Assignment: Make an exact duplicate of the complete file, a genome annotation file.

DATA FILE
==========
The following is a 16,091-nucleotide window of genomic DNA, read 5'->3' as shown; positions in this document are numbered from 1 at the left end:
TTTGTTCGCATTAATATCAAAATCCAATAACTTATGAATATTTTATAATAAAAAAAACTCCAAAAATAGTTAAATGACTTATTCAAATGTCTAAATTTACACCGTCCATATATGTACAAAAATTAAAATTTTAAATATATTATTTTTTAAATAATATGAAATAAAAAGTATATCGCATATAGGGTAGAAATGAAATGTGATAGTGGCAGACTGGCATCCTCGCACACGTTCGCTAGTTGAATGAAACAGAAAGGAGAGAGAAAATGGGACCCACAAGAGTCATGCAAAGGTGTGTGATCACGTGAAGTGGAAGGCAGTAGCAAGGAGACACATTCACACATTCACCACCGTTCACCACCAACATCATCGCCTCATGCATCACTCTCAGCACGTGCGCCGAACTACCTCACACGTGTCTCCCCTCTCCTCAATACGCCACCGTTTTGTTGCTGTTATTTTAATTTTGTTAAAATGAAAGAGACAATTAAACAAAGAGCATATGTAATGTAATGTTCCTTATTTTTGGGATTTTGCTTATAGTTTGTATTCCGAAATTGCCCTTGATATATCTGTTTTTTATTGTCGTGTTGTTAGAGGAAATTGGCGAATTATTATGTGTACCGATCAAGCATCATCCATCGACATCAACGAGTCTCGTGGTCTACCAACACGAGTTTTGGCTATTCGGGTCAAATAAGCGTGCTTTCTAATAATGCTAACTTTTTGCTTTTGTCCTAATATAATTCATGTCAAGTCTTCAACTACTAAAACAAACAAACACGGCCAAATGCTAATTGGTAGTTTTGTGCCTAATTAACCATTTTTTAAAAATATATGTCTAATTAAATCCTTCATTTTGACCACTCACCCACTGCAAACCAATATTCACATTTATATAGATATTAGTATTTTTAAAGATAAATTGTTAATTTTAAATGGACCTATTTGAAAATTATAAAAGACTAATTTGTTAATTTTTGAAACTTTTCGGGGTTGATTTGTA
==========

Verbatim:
The following is a 16,091-nucleotide window of genomic DNA, read 5'->3' as shown; positions in this document are numbered from 1 at the left end:
TTTGTTCGCATTAATATCAAAATCCAATAACTTATGAATATTTTATAATAAAAAAAACTCCAAAAATAGTTAAATGACTTATTCAAATGTCTAAATTTACACCGTCCATATATGTACAAAAATTAAAATTTTAAATATATTATTTTTTAAATAATATGAAATAAAAAGTATATCGCATATAGGGTAGAAATGAAATGTGATAGTGGCAGACTGGCATCCTCGCACACGTTCGCTAGTTGAATGAAACAGAAAGGAGAGAGAAAATGGGACCCACAAGAGTCATGCAAAGGTGTGTGATCACGTGAAGTGGAAGGCAGTAGCAAGGAGACACATTCACACATTCACCACCGTTCACCACCAACATCATCGCCTCATGCATCACTCTCAGCACGTGCGCCGAACTACCTCACACGTGTCTCCCCTCTCCTCAATACGCCACCGTTTTGTTGCTGTTATTTTAATTTTGTTAAAATGAAAGAGACAATTAAACAAAGAGCATATGTAATGTAATGTTCCTTATTTTTGGGATTTTGCTTATAGTTTGTATTCCGAAATTGCCCTTGATATATCTGTTTTTTATTGTCGTGTTGTTAGAGGAAATTGGCGAATTATTATGTGTACCGATCAAGCATCATCCATCGACATCAACGAGTCTCGTGGTCTACCAACACGAGTTTTGGCTATTCGGGTCAAATAAGCGTGCTTTCTAATAATGCTAACTTTTTGCTTTTGTCCTAATATAATTCATGTCAAGTCTTCAACTACTAAAACAAACAAACACGGCCAAATGCTAATTGGTAGTTTTGTGCCTAATTAACCATTTTTTAAAAATATATGTCTAATTAAATCCTTCATTTTGACCACTCACCCACTGCAAACCAATATTCACATTTATATAGATATTAGTATTTTTAAAGATAAATTGTTAATTTTAAATGGACCTATTTGAAAATTATAAAAGACTAATTTGTTAATTTTTGAAACTTTTCGGGGTTGATTTGTA